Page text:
In addition to the high stretchability, stimuli-free self-healing ability and adhesiveness, the PDA–PAM hydrogel could serve as an excellent platform for tuning with multifunctionalities by hosting various nano-building blocks, because the PDA component in the hydrogel can facilitate the uniform distribution of functional NPs in the hydrogel by PDA grafting on the surface of the NPs (Supplementary Figure S22). The grafted NPs then interacted with the PAM network, and thus multifunctional hydrogels were obtained (Figure 7a). As examples, magnetic and conductive hydrogels were formed from the inclusion and dispersion of magnetic Fe3O4 and carbon black NPs into the hydrogels, respectively. In both cases, after PDA grafting, the NPs were well distributed in the water (Figures 7b and c), and the hydrogel incorporated with NPs displayed a homogeneous morphology at the microscopic level, as observed by SEM, suggesting that the NPs were well dispersed into the polymeric matrix and covered with PDA microfibrils (Supplementary Figures S20 and S21, similar to the structure presented in the pure PDA–PAM hydrogel (Figure 2c).
A multifunctional conductive, stretchable, self-healable hydrogel was obtained after the incorporation of CB NPs (Supplementary Tables S4 and S5). The hydrogel showed good conductivity (∼0.4 S cm−1), as measured by the two-probe method (Supplementary Figure S20). The integration of multiple functions was well demonstrated in a battery-powered circuit with a light-emitting diode (LED) (Figure 7b). The hydrogel worked as a conductor to connect the circuit to brightly light the LED. Then, the hydrogel was stretched, and the LED emission gradually weakened during this process. The resistance of the hydrogel under tension was measured that increased with an increase in extension ratio (Supplementary Figure S20e). The hydrogel was stretched to break, and the LED turned off. The fractured two parts of the hydrogel were brought into contact to self-heal for 2 h, and the LED was brightly lit again. The healed hydrogel could once again bear large stretching.
A multifunctional magnetic, stretchable, adhesive hydrogel was obtained after the incorporation of Fe3O4 NPs. The magnetization curves showed that the hydrogel was a typical superparamagnetic material (Supplementary Figure S21c). To prove the integration of these hydrogel properties, hydrogel blocks with (black) and without (brown) Fe3O4 NPs were brought into contact and self-healed to form a hydrogel rope (Figure 7c). Then, the hydrogel rope was adhered to nails and hung near a magnet. It was observed that the magnetic hydrogel regions (black part) were attracted by the magnet, and the hydrogel rope bent into a ‘S’ shape.
The hydrogel was obtained by introducing reversible bonds homogeneously distributed inside a single covalent polymer (PAM) network. The PDA chains in the PAM network achieved a good balance between non-covalent bonds and covalent bonds in the hydrogel, the main reason for the toughness and self-healing properties. These results demonstrated that even a single network could achieve a tough hydrogel similar to previously reported double network and interpenetration hydrogels. This approach of designing hydrogels based on the hybrid crosslinking of a single polymer network with non-covalent bonds, such as hydrogen bonds, π–π stacking, hydrophobic interactions and so on, could be generalized to produce a wide range of tough hydrogels with multiple characteristics.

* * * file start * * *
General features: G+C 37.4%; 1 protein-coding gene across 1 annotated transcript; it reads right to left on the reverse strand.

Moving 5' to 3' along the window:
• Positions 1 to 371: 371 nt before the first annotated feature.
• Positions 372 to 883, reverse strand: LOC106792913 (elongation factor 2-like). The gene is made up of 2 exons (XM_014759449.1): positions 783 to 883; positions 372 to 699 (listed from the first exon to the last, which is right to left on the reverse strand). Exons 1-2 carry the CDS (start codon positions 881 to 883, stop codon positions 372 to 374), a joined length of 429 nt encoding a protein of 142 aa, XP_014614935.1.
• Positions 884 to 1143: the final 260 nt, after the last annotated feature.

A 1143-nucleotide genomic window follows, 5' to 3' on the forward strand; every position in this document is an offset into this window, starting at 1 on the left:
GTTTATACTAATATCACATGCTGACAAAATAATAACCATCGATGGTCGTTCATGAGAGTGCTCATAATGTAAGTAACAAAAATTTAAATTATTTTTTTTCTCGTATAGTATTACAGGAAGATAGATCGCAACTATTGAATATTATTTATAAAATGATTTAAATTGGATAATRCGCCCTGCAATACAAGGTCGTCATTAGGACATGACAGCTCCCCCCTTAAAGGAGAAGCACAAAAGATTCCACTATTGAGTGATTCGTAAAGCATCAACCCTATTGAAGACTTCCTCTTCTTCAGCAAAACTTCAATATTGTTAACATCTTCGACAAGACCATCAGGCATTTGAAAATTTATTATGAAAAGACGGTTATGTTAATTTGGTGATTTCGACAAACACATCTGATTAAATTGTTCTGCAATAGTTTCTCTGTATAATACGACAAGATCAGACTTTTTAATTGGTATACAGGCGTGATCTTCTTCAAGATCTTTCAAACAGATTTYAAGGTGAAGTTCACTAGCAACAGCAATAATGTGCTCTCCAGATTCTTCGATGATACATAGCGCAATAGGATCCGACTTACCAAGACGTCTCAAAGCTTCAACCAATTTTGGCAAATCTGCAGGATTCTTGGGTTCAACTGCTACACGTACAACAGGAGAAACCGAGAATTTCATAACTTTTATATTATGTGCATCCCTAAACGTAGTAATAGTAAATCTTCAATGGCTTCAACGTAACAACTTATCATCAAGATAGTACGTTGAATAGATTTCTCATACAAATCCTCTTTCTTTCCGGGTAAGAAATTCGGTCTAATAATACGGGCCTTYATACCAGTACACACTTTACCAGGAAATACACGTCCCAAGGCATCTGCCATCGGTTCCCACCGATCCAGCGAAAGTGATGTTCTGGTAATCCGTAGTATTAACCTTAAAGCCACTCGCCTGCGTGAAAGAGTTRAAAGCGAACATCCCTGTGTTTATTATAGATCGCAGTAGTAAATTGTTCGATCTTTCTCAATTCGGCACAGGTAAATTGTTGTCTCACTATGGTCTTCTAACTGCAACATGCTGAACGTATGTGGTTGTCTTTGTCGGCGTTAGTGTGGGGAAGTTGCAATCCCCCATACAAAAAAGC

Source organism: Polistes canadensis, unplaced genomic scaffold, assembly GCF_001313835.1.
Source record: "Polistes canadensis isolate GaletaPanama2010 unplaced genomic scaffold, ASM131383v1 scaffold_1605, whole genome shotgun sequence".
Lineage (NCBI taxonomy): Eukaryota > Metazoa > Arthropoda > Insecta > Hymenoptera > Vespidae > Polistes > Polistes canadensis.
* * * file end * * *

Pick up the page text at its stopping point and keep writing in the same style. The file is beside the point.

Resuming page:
In summary, we developed a novel but general design strategy to produce tough hydrogels, simultaneously showing the features of self-healing and tissue adhesiveness. The super stretchability and high fracture energy of this hydrogel were comparable with those of soft tissues. The self-healing ability rendered it particularly suitable for repairing fatigue-damaged tissues. The high cell affinity and tissue adhesiveness guaranteed it to fix to the surrounding tissues, thus promoting tissue regeneration. In addition, the hydrogel could serve as a universal platform to incorporate many types of functional NPs, resulting in hydrogels with multiple functionalities, such as magnetic and conductive response properties. The successful fabrication of conductive and magnetic hydrogels suggested that the PDA–PAM platform can be further extended to host other guest NPs with various therapeutic effects, such as drug- and growth factor-encapsulated polymeric or bioceramic NPs, greatly extending the range of applications of current hydrogels.
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This work was financially supported by the National Key Research and Development Program of China (2016YFB0700802), the 863 Program (2015AA034202), the NSFC (81671824), the Open Fund of Key Lab of Advanced Technologies of Materials (MOE), the Fundamental Research Funds for the Central Universities (2682016CX075), the Start-up Funding of the South University of Science and Technology of China (F Ren), the 2015 Doctoral Innovation Funds of Southwest Jiaotong University, and Sichuan Province Youth Science and Technology Innovation Team (2016TD0026).
The authors declare no conflict of interest.
Supplementary Information accompanies the paper on the NPG Asia Materials website
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Han, L., Yan, L., Wang, K. et al. Tough, self-healable and tissue-adhesive hydrogel with tunable multifunctionality. NPG Asia Mater 9, e372 (2017). https://doi.org/10.1038/am.2017.33